Joseph J. Ellis 's Founding Brothers Essay

Joseph J. Ellis 's Founding Brothers Essay

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Joseph J. Ellis is an American historian, and professor on the founding period of the United States. He is also the author of seven books including, “American Sphinx” and “Founding Brothers”. Both of which have won him a National Book Award and a Pulitzer Prize, in respecting order. His book, Founding Brothers, was written for the general audience, more so students, scholars and anyone else interested in learning about how this country was constructed by our Founding Fathers. Ellis explores the great efforts each and every one of them put forth into this country. This book is a monographed oral history, because it is about one subject (the post-revolutionary time period of the United States) and it is of a sequence of events that occur in that certain time period. Ellis’ book is about a series of history events that take place from the signing of the Declaration of Independence (1776) to the deaths of John Adams and Thomas Jefferson (1826). It is about the framework the Founding Fathers put forth after they had fought for this country’s independence. “They were America’s first and, in many respects, its only natural aristocracy” (13). Ellis writes about how they set up and ran the government from scratch, and how they dealt with the struggles the faced along the way, including politics, slavery, and friendship.
Founding Brothers is split up into seven sections. Each section describes the lives of the Founding Fathers, the events that took place after the American Revolution, and how they affected our American history. The preface is called “The Generation”; it is an introduction from the author. It is ultimately about his intentions and him explaining how to interpret and understand the events that happened. Each event needs to b...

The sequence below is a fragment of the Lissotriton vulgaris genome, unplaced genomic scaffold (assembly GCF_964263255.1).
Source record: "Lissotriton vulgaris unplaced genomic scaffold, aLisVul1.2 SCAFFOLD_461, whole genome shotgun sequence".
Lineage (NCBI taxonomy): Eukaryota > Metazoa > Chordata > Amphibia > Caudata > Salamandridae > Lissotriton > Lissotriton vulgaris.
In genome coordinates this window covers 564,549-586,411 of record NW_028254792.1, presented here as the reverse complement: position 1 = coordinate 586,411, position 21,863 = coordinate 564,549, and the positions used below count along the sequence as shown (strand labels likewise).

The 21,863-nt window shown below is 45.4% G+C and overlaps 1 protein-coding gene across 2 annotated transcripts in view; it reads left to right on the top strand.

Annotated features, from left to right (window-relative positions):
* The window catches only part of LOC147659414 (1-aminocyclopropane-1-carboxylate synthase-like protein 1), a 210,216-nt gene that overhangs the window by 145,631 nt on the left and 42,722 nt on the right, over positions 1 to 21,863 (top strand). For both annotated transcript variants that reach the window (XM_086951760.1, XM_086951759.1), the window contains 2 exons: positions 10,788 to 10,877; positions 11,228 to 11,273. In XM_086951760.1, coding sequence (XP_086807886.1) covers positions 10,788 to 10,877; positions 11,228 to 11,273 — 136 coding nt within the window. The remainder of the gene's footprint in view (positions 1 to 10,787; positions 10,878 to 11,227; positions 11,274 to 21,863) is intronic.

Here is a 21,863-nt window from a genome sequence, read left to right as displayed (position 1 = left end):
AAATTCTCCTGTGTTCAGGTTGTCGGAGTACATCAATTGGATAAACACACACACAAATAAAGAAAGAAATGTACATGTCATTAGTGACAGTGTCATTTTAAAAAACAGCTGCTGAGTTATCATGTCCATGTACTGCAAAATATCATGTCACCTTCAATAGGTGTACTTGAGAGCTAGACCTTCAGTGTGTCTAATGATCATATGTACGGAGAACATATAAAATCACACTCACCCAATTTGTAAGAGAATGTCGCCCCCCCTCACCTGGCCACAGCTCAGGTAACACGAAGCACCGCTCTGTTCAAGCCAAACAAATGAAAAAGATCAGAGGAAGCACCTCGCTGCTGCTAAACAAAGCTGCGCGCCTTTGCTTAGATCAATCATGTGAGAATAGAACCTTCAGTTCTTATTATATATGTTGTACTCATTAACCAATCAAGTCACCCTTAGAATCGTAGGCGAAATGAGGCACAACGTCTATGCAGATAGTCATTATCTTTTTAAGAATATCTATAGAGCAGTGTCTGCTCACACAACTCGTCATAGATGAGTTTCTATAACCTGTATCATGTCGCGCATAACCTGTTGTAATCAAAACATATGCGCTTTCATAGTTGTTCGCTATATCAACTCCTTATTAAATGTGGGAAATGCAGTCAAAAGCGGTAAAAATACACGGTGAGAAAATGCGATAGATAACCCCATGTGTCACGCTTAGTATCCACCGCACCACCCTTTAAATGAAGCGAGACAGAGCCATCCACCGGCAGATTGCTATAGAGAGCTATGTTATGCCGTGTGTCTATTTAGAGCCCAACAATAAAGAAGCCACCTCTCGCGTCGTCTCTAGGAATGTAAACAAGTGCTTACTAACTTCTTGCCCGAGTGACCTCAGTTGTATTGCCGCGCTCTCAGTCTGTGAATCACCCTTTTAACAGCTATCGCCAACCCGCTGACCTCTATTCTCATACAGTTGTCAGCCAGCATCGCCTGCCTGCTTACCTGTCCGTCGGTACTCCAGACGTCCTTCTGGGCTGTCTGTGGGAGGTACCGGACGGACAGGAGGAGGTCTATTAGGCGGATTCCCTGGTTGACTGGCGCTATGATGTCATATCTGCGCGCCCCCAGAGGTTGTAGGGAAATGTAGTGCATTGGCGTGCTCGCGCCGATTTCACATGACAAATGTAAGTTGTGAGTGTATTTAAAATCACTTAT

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...s thesis is that if the United States were to be viewed as a reliable independent nation, the states would have to remain together as one. The Founding Fathers realized this crucial detail while forming the nation. I believe his argument because he put forth many examples as to why it was so important. The way Ellis split this book up was by a sequence of events. Each chapter explored the importance of each event, and between was a smooth flow. All together it was an easy transition to read. I did find the book very interesting, and I learned a lot about this nation’s history and how it came to be. It taught me more than what I could have read from a textbook, by providing details on personal accounts of what happened. I started this book with little knowledge of post-Revolutionary history of the United States; therefore I did not have much of an opinion beforehand.

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